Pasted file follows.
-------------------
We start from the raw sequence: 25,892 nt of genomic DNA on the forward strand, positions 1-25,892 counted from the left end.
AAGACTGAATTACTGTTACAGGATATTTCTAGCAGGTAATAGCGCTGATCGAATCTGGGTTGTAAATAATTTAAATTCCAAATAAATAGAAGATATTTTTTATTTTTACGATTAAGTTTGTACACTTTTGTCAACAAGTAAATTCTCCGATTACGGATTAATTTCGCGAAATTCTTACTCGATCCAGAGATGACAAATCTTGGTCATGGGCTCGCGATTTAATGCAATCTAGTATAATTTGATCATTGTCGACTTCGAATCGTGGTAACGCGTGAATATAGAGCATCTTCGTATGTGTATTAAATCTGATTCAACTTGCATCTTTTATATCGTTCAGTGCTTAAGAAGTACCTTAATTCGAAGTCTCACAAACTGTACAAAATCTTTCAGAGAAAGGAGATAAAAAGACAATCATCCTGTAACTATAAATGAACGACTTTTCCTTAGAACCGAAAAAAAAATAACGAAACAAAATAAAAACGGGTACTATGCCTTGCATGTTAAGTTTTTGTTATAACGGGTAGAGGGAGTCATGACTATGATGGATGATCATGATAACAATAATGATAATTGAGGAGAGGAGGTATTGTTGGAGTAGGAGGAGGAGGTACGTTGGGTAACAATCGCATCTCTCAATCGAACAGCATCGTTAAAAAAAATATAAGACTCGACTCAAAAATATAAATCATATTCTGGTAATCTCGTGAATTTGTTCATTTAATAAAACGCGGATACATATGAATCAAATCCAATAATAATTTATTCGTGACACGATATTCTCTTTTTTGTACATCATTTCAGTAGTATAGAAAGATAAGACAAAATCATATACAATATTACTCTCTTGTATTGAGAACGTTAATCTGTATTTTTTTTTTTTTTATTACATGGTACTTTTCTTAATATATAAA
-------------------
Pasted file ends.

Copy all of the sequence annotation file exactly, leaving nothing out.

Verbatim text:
We start from the raw sequence: 25,892 nt of genomic DNA on the forward strand, positions 1-25,892 counted from the left end.
AAGACTGAATTACTGTTACAGGATATTTCTAGCAGGTAATAGCGCTGATCGAATCTGGGTTGTAAATAATTTAAATTCCAAATAAATAGAAGATATTTTTTATTTTTACGATTAAGTTTGTACACTTTTGTCAACAAGTAAATTCTCCGATTACGGATTAATTTCGCGAAATTCTTACTCGATCCAGAGATGACAAATCTTGGTCATGGGCTCGCGATTTAATGCAATCTAGTATAATTTGATCATTGTCGACTTCGAATCGTGGTAACGCGTGAATATAGAGCATCTTCGTATGTGTATTAAATCTGATTCAACTTGCATCTTTTATATCGTTCAGTGCTTAAGAAGTACCTTAATTCGAAGTCTCACAAACTGTACAAAATCTTTCAGAGAAAGGAGATAAAAAGACAATCATCCTGTAACTATAAATGAACGACTTTTCCTTAGAACCGAAAAAAAAATAACGAAACAAAATAAAAACGGGTACTATGCCTTGCATGTTAAGTTTTTGTTATAACGGGTAGAGGGAGTCATGACTATGATGGATGATCATGATAACAATAATGATAATTGAGGAGAGGAGGTATTGTTGGAGTAGGAGGAGGAGGTACGTTGGGTAACAATCGCATCTCTCAATCGAACAGCATCGTTAAAAAAAATATAAGACTCGACTCAAAAATATAAATCATATTCTGGTAATCTCGTGAATTTGTTCATTTAATAAAACGCGGATACATATGAATCAAATCCAATAATAATTTATTCGTGACACGATATTCTCTTTTTTGTACATCATTTCAGTAGTATAGAAAGATAAGACAAAATCATATACAATATTACTCTCTTGTATTGAGAACGTTAATCTGTATTTTTTTTTTTTTTATTACATGGTACTTTTCTTAATATATAAA